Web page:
Federal civilian jobs bring in $1 billion per year to Alaska
Editor’s note: The October 2013 edition of Alaska Economic Trends, a publication of the Department of Labor and Workforce Development, has a timely look at federal employment in the state. The following articles are reprinted with permission.
The federal government has always played a leading role in Alaska’s economy, especially before statehood when it ran the territory. Although the size of the federal workforce has waxed and waned in recent history, the federal government’s presence here in terms of its share of jobs is still fourth-largest in the nation after Washington, D.C.; Maryland; and Hawaii.
The military is big in Alaska, but the smaller civilian piece of federal employment is significant on its own. It made up 4.9 percent of Alaska jobs and paid 7.2 percent of wages in 2012 — more than $1 billion. (See the sidebar on the next page for more on Alaska’s federal workers, including how much they make.)
26 percent are in national security
The military has 23,237 personnel in Alaska, and the federal civilian workforce stands at 16,390. But many of those civilian jobs also serve the military and are directly tied to the state’s bases. Partly because of the large military presence, national security is the largest percentage of federal civilian jobs — 26 percent in 2012 — all of which are handled by the largest department, the Department of Defense. (See exhibits 1 and 2.)
The Department of Defense represents 32 percent of civilian federal jobs, followed by the Department of the Interior — which includes the Bureau of Indian Affairs, U.S. Fish and Wildlife Service, and the Bureau of Land Management — at 16 percent. The Bureau of Land Management is particularly significant in Alaska because 60 percent of Alaska’s land is federally owned. BLM deals with much of the state’s land conservation, land transfers and management (including trail maintenance and campgrounds), firefighting, and oil and gas leasing.
Coming in third and fourth for jobs were the Department of Agriculture and the Postal Service, respectively.
The federal government’s various branches specialize in a range of services, such as health care, social services, retail, and tourism. (See Exhibit 1.)
Retail and tourism-related jobs made up 5 and 8 percent of federal employment respectively in 2012. Some of these jobs support the state’s military population while others serve tourists in places such as Denali National Park and Klondike Gold Rush National Historic Park near Skagway.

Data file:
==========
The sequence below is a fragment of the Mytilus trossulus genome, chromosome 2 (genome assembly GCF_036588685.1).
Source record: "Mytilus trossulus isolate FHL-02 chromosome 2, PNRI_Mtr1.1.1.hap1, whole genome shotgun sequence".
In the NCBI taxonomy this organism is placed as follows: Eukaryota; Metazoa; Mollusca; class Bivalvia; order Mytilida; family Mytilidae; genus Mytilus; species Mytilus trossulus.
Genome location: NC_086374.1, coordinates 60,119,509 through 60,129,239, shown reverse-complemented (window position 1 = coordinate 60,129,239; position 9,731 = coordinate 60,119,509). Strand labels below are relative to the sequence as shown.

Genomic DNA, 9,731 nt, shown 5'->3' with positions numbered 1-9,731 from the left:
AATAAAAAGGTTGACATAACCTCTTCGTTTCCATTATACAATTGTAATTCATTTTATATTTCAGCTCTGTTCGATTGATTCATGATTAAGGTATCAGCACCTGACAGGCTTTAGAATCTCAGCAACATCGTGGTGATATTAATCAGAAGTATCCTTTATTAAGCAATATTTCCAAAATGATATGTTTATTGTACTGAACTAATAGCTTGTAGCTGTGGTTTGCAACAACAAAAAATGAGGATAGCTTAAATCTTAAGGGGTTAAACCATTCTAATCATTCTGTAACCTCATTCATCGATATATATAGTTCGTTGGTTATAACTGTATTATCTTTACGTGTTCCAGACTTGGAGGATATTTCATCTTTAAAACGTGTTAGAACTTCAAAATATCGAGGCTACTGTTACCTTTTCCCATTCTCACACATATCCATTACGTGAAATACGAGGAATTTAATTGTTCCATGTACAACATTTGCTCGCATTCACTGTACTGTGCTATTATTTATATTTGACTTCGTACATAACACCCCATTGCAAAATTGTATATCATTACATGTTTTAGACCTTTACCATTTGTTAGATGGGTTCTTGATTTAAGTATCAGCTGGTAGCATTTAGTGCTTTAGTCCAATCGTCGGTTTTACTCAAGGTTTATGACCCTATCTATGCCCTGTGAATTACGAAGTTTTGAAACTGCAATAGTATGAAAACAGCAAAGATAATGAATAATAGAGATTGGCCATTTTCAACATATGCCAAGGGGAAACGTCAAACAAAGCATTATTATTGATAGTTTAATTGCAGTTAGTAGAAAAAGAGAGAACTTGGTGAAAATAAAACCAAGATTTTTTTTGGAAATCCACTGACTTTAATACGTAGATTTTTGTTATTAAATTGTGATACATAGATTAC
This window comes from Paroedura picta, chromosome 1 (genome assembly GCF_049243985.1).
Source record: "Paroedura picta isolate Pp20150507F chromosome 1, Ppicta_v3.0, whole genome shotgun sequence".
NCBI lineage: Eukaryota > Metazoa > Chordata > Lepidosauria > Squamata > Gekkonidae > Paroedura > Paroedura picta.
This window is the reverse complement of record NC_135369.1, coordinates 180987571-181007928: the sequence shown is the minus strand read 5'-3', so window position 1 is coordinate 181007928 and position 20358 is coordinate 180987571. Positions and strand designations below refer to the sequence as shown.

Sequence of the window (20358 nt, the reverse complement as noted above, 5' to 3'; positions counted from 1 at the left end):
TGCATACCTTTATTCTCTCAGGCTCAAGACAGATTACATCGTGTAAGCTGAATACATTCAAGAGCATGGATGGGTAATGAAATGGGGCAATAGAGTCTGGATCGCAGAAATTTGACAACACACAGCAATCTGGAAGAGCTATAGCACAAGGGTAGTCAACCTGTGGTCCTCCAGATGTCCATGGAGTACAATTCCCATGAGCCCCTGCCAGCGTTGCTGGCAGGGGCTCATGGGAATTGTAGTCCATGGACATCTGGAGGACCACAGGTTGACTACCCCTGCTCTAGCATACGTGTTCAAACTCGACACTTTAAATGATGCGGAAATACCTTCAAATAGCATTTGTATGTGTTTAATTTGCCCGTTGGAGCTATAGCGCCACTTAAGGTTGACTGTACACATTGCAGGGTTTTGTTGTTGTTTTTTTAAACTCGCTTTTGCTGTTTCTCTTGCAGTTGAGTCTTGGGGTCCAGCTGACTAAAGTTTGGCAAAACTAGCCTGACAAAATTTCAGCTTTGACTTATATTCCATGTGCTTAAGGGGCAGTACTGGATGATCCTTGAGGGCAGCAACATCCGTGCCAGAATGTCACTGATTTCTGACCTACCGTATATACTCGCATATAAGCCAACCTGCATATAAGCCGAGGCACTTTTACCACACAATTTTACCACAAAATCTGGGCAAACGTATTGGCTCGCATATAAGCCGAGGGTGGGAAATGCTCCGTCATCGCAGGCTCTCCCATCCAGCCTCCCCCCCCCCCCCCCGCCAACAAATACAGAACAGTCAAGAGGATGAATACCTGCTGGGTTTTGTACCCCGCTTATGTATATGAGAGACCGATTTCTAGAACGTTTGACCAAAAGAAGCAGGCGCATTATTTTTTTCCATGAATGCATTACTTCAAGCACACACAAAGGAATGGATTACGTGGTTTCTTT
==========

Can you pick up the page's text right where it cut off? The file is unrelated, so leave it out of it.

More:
Jobs all around the state
Every Alaska borough and census area has federal positions, but some rely more on the U.S. government than others. Not surprisingly, Anchorage had the largest number of federal jobs — 9,117 in 2012 — but the federal government has a bigger financial impact on many smaller areas and is often a larger percentage of a rural area’s economy. (See Exhibit 3.) For example, the federal government paid over 17 percent of all wages in the Denali Borough and over 25 percent in the Hoonah-Angoon Census Area last year, and none of those jobs were tied to the military. Another area with a large percentage of federal civilians is the small Southeast Fairbanks Census Area, with jobs mainly tied to Fort Greely.
The Haines Borough had the fewest federal jobs at just 10 in 2012. These were mostly with the Postal Service, with a handful in customs and border control.
Federal employment trends
The federal government makes its mark in Alaska’s regional economies of all sizes because of its variety of services, high wages, and broad geographic presence, but its influence has fluctuated over the years. Overall, its employment numbers have been fairly steady since the mid-1990s, but the last two decades have been marked by a couple of major economic changes. (See Exhibit 4.)
Federal employment peaked in the early 1990s when a small increase in the infantry division at Fort Wainwright and greater construction spending created more civilian jobs, but budget cuts in the late ‘90s brought those levels back down.
The sharp losses tapered into more of a slow leak and then evened out until another smaller jump in employment in 2010. This increase came with the creation of temporary positions to conduct the 2010 Census, but those jobs disappeared quickly thereafter and since 2010, federal job levels have continued to decline each year. The 2012 job count of about 16,300 is significantly lower than the 1993 peak of around 20,000.
In 2013, Alaska is forecasted to lose another 300 federal jobs. Some of the recent losses are likely tied to the military — though the size of the state’s active duty military has increased overall since 2000, it too has declined slightly in recent years, resulting in cutbacks to civilian employee budgets on and off military installations.